Teacher Credentialing and Authorization Process


Commission on Teacher Credentialing (CTC) Issues Teaching Credentials, Permits, and Authorizations to Qualified Individuals. Individuals must meet a number of requirements to receive a teaching credential, permit, or authorization. These requirements vary but can include obtaining a bachelor’s degree; completing a teacher preparation program; demonstrating subject matter competency; and demonstrating basic skills proficiency in reading, writing, and mathematics. In general, individuals must demonstrate basic skills proficiency and subject matter competency prior to receiving their teaching credential. Individuals can demonstrate basic skills proficiency and subject matter competency by passing certain state‑approved exams. Additionally, in 2021, the state also allowed teacher candidates to meet both requirements through previously completed college coursework. In the case of the subject matter competency requirement, teacher preparation programs determine whether previous coursework satisfies the requirement by reviewing transcripts and verifying if listed coursework aligns with certain subject matter domains.

Several Options for Teaching Arts in Elementary Schools. Individuals who are interested in teaching arts in an elementary school setting have various options for obtaining the necessary credentials. For example, individuals may obtain a single subject teaching credential in Art, Music, Dance, or Theater. In addition, teachers with an existing multiple subject credential may obtain a supplementary authorization in Art, Music, Dance, or Theater. To obtain the authorization, individuals must complete 20 units of college coursework in the specific subject area.

CTC Authorizes Individuals to Teach Arts, Media, and Entertainment in a Career Technical Education (CTE) Setting. The CTE classroom setting is structured to provide technical, trade, and vocational lessons primarily to students in grades 7 through 12 and in classes organized primarily for adults. The CTE credential in designated subjects is issued to individuals who are deemed qualified to teach in 1 of 15 subject areas, including Arts, Media, and Entertainment. This credential requires individuals to have at least a high school diploma and three years of work experience in one of the designated areas, or one year of work experience plus 48 units of college coursework in the same area.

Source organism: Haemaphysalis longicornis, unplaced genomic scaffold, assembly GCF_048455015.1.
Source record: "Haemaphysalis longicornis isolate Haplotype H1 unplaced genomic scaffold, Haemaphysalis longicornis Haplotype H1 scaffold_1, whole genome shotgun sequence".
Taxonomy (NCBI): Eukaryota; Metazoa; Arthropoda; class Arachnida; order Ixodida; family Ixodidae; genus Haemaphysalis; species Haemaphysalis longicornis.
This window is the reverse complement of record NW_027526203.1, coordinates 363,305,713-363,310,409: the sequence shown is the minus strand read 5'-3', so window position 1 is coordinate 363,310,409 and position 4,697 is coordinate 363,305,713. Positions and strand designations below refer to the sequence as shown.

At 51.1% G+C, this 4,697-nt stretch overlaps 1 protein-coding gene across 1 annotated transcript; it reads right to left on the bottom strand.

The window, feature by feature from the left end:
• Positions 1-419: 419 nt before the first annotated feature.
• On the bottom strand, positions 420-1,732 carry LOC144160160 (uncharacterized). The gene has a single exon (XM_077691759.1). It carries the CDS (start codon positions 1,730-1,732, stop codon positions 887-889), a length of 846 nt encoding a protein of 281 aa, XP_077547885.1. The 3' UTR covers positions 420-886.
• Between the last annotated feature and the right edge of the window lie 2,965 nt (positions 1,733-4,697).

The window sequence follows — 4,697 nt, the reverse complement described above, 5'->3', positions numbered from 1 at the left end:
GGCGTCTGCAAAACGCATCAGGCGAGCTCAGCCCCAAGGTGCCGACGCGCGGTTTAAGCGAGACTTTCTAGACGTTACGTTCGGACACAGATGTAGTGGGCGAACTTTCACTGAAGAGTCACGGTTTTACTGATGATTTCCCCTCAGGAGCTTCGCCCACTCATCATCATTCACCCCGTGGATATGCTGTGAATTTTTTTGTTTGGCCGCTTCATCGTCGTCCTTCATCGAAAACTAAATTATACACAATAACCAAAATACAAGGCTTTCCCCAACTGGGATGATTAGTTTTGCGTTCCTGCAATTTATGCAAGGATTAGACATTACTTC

Voters Recently Enacted Funding for Arts Education. State law requires schools to provide instruction in visual and performing arts (including music) to all students in grades 1 through 6. Additionally, voters recently approved Proposition 28 (2022), which requires the state to provide funding specifically for arts education. As required by the measure, the state currently provides over $900 million for Proposition 28 activities, based on a statutory formula. Funds are distributed to schools based on overall enrollment and the share of their students who are low income or EL. These funds are primarily to be used for hiring new staff to expand arts education programs.

Governor’s Proposals

The Governor proposes trailer bill legislation to make the following changes to the teacher credentialing and authorization process:

  • Creates Elementary Arts and Music Education Authorization. The new authorization would allow individuals to teach art, music, dance, or theater in preschool through grade 6. To be eligible for this authorization, an individual must (1) have a clear designated subjects CTE credential in Arts, Media, and Entertainment, and (2) complete 24 units of coursework that are intended to help the individual prepare for teaching in an elementary or early childhood setting. LEAs would be required to provide two years of mentorship and support for teachers with this new authorization. The mentorship must be provided by a teacher with a clear single or multiple subject credential.